My fiancé’s favorite book is Atlas Shrugged. After 2 years of hinting that I should read it, he finally made a deal with me: “If you read Atlas Shrugged, I’ll read any 2 books you want!”
He figured out the one thing that would make me read it, and I had to take him up on it. It’s been a frustrating and fascinating read, and has me thinking deeply.
One aspect of the book that I can’t get out of my head is the theme of selflessness and selfishness.
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In Atlas Shrugged, all pursuits with a personal gain are considered selfish. If you own any business, any desire for profit is selfish. One character suggests that her son hire people because they need a job, not because they can actually do it. The legislation prizes selflessness and service: one proposed law is to decrease train capacity so you have to run more trains (and thus hire more workers), rather than carry more freight per train.
It made me wonder – how much should our actions reflect our own personal gains vs the public good?
In Atlas Shrugged, they take the desire for public good to a logical extreme….True selflessness is doing things that are actually *bad* for you. As an example, if you were competing against a friend for a job, you would purposefully quit during the interview process, so that your friend could get it (even if you were better suited to the job).
It sounds crazy…but it’s a fallacy I think we can find in our own world. Some people would call this martyr syndrome. We create “either/or” scenarios (either my happiness or yours) instead of “yes, and” scenarios (we both can win!).
We think that if we’re doing something for ourselves it must not benefit other people, or that if we are doing a public good, it can’t benefit ourselves. And so in the name of “self-care” we don’t show up to something without telling the other person, or we do show up and complain about it afterwards.
The extremes of selfishness and service are unsustainable. Without taking care of ourselves, we aren’t able to fully serve: we don’t have the energy necessary to! But without thinking about the public good, we justify actions that harm others.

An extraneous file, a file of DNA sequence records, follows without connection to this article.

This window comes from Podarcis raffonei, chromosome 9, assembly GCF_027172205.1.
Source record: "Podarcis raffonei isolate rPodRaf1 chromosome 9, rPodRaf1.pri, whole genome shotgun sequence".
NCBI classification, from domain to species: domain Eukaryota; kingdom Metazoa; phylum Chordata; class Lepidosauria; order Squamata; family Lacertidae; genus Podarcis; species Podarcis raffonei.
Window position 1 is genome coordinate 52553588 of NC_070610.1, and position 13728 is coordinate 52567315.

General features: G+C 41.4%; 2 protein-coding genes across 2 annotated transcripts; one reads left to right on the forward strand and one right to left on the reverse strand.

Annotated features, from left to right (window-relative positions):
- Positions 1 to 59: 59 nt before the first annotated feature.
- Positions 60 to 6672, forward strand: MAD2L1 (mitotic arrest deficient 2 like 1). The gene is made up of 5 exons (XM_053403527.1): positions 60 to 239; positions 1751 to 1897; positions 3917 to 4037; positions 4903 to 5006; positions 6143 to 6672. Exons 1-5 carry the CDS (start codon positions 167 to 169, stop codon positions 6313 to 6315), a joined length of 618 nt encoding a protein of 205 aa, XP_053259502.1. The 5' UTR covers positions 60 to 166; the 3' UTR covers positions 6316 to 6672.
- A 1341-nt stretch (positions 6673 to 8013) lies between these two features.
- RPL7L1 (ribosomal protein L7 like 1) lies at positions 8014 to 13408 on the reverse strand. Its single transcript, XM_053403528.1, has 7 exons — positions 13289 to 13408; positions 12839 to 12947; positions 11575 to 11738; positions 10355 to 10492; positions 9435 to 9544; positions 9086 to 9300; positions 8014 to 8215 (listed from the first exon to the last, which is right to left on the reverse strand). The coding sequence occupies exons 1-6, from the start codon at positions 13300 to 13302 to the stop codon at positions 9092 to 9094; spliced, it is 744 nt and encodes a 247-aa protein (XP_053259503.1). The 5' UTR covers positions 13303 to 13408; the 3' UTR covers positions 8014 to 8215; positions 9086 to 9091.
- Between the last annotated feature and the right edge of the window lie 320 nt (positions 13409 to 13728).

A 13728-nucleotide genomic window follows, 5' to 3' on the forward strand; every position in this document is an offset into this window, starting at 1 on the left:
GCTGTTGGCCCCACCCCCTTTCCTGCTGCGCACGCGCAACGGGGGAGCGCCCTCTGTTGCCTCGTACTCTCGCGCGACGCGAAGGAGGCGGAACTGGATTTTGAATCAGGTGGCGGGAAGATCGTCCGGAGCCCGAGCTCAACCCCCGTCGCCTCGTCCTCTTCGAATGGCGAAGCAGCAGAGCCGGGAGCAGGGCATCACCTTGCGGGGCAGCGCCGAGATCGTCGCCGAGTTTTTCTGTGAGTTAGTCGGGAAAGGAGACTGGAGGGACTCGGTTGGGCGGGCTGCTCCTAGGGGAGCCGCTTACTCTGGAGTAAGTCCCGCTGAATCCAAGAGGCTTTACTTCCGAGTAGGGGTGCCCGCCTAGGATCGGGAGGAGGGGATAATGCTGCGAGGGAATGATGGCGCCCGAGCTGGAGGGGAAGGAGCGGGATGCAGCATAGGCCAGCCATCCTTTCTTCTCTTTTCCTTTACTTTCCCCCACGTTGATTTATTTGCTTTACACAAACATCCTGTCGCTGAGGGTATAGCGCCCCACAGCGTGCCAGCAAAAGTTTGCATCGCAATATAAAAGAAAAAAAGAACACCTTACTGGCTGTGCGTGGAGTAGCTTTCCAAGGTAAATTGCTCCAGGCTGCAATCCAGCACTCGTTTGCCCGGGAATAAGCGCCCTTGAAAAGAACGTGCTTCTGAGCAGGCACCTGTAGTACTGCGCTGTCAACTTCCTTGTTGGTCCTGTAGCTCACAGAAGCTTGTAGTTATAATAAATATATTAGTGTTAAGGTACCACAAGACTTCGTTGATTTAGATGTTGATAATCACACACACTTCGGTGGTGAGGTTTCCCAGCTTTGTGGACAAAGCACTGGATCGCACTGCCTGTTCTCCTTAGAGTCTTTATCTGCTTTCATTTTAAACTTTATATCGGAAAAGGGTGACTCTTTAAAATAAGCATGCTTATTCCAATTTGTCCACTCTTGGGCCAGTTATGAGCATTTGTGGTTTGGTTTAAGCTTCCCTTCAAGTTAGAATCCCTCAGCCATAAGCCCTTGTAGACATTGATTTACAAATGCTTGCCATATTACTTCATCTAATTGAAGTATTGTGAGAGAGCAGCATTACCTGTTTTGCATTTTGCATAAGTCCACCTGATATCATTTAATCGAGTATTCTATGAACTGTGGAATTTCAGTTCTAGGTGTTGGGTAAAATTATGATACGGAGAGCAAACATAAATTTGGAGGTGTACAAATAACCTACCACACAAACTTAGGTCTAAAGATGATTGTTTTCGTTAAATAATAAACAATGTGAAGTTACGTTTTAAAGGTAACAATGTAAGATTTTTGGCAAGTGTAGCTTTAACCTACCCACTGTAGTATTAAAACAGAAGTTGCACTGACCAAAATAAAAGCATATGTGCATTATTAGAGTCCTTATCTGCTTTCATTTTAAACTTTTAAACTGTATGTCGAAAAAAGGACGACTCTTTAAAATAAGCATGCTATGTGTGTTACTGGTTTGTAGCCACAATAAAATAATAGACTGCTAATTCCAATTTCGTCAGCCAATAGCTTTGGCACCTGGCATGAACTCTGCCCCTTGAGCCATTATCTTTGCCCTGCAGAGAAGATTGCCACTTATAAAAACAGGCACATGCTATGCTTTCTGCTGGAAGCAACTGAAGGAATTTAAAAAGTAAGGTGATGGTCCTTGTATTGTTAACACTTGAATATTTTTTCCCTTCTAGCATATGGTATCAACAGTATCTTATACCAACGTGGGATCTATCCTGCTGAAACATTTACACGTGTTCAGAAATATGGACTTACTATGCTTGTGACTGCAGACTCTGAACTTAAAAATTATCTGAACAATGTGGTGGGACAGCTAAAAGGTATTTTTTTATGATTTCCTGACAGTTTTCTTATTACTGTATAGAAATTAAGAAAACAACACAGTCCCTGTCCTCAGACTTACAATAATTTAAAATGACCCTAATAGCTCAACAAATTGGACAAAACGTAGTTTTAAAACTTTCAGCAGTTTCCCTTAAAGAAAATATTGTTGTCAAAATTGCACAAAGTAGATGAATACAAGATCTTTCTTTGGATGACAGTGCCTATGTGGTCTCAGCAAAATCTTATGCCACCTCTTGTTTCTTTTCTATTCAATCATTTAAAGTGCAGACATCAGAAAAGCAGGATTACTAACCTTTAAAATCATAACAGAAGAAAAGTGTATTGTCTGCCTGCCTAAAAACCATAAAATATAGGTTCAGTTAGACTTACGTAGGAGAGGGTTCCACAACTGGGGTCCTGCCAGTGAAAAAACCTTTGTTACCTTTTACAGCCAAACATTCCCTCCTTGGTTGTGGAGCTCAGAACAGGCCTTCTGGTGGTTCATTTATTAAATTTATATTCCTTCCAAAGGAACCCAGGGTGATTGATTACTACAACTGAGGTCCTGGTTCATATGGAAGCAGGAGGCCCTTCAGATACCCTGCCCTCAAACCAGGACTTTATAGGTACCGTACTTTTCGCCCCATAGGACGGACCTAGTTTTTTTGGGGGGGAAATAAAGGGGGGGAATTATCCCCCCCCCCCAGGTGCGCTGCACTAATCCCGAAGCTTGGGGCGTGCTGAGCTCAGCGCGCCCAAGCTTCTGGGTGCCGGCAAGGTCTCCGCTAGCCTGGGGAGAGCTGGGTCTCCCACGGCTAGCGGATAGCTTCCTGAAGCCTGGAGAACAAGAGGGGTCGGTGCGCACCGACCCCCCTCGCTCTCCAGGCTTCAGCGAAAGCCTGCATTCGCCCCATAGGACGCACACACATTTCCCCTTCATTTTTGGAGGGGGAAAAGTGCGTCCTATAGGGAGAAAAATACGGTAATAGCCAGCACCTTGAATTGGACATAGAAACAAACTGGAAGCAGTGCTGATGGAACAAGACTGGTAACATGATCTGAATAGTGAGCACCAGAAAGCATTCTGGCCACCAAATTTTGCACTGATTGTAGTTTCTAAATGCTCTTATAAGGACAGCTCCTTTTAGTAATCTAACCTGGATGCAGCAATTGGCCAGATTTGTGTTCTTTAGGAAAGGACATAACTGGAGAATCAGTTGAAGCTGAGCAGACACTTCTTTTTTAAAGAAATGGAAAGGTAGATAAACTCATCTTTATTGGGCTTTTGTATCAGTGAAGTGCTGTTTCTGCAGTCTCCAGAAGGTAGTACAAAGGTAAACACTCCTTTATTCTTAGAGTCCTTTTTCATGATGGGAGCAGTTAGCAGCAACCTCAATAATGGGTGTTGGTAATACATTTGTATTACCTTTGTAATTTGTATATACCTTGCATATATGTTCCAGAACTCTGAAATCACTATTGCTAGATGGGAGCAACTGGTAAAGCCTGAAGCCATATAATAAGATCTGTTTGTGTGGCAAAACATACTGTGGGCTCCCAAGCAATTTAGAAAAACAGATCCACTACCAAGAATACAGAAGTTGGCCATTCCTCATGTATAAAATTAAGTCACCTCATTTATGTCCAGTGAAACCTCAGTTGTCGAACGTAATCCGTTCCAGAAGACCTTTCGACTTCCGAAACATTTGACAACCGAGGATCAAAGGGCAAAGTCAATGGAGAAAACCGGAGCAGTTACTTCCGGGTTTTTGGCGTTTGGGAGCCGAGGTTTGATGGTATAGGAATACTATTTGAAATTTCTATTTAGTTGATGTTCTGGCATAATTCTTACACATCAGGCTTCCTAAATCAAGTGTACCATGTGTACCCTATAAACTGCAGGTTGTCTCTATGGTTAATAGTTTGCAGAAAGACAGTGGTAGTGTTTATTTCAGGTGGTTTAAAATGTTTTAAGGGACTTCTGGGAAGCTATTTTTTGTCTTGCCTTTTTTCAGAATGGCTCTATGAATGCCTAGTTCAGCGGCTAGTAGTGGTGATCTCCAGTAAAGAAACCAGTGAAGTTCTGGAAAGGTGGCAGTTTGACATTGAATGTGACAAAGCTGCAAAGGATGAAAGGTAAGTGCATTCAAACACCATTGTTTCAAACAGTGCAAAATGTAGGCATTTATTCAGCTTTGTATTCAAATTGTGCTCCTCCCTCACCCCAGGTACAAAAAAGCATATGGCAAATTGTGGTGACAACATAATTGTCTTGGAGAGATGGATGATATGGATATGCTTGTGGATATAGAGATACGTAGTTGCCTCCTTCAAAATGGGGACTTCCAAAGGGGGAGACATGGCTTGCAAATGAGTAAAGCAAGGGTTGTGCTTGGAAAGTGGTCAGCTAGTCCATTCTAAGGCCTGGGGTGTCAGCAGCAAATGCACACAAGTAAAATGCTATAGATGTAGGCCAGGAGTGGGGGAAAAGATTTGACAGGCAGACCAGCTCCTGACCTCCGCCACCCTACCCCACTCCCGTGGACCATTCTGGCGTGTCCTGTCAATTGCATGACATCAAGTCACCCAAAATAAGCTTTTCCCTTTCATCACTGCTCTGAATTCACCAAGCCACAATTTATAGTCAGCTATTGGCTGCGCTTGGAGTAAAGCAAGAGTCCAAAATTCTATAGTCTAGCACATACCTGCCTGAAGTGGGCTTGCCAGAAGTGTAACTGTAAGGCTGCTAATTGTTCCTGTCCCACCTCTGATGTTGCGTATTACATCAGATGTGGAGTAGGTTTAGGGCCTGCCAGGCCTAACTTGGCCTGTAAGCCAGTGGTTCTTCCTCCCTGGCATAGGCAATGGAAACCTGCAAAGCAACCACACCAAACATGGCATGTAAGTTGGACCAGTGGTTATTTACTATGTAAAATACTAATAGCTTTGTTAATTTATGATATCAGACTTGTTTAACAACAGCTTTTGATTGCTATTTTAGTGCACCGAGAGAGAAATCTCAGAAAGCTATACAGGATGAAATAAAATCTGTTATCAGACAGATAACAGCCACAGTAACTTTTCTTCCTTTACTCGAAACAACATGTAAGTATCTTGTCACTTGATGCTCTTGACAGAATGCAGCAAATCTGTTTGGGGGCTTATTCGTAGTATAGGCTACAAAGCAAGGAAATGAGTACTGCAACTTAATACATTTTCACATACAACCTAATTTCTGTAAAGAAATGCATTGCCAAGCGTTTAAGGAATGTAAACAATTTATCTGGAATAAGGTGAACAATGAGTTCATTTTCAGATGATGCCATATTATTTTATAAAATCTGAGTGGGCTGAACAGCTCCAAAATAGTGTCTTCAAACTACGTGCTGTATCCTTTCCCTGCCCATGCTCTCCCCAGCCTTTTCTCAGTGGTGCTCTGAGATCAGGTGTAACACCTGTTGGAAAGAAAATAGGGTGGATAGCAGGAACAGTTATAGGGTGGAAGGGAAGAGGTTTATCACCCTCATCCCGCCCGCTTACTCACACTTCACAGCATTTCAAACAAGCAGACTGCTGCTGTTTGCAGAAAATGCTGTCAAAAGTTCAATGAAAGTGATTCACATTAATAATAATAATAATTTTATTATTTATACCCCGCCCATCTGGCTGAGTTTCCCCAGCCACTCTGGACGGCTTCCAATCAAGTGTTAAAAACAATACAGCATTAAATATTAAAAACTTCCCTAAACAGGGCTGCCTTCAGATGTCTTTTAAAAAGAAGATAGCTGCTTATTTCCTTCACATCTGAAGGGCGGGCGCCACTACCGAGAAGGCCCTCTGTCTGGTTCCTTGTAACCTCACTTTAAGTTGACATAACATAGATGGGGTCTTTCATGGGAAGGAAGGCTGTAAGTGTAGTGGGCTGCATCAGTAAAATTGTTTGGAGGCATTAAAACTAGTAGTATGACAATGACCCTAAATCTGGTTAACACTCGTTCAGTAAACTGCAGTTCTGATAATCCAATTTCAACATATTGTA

I believe the sweet spot lies in the middle, in the “yes, and”. The sweet spot is where we are doing good for ourselves AND others. We are taking care of our own needs and walking lightly – making the world better by our presence.
This a concept that Deepak Chopra brings up in his Seven Spiritual Laws of Success (coincidentally, one of the books Shaun is reading because I’m reading Atlas Shrugged (:D ). In his section on Karma, Deepak talks about spontaneous decision making, and how the right answers can just arise in your body. How do you find what these right answers are? Ask “will this action bring happiness to myself and others?” If the answer is yes….DO IT.
This “yes, and” mentality is one of abundance. It’s one where you can give to others because you also give to yourself. We can have both!
Most of us have trigger points where me move from “yes, and” to “either/or” (or from abundance to scarcity). We fear that there’s not enough goodness to go around, and act accordingly.
Where we find true joy and sustainable living is when we find the “yes, and”. And so I invite you to look at the decisions you make today. Do they bring happiness to yourself AND others? If not, where do you tend to lean (towards selfishness or service?) Notice, and see if you can start to use Deepak’s question: which choice will bring happiness to myself and others? Find abundance by saying yes, and.
Thanks for reading, and have a wonderful day,
Samantha Attard, PhD, is the founder of Happy Healthy Human. Sam is a performance coach and yoga instructor who helps people eat, move, and live with intention. Learn more here.